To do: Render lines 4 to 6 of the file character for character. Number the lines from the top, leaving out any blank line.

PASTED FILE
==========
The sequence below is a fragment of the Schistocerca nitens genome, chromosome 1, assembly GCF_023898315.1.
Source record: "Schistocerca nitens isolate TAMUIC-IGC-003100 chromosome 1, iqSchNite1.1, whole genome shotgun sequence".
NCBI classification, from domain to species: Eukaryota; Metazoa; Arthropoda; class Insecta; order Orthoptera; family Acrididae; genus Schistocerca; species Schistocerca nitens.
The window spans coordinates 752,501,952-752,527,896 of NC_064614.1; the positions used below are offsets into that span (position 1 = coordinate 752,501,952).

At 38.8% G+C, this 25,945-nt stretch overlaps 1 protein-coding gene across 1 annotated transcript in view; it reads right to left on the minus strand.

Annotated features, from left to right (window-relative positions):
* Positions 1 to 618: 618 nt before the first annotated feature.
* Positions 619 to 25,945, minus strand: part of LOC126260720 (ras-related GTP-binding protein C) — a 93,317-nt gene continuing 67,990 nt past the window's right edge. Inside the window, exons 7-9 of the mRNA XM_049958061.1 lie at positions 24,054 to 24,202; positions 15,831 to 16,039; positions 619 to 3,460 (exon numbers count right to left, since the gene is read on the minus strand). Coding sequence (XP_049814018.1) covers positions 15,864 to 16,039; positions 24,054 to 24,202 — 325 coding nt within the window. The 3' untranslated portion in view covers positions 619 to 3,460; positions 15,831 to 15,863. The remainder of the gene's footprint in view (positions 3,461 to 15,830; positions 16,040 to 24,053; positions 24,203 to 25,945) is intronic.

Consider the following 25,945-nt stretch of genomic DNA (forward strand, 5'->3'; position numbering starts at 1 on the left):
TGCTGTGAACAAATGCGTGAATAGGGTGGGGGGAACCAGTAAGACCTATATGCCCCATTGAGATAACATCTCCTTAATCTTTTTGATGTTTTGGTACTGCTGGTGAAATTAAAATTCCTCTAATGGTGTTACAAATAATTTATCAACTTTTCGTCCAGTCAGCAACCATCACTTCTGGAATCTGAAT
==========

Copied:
The window spans coordinates 752,501,952-752,527,896 of NC_064614.1; the positions used below are offsets into that span (position 1 = coordinate 752,501,952).

At 38.8% G+C, this 25,945-nt stretch overlaps 1 protein-coding gene across 1 annotated transcript in view; it reads right to left on the minus strand.

Annotated features, from left to right (window-relative positions):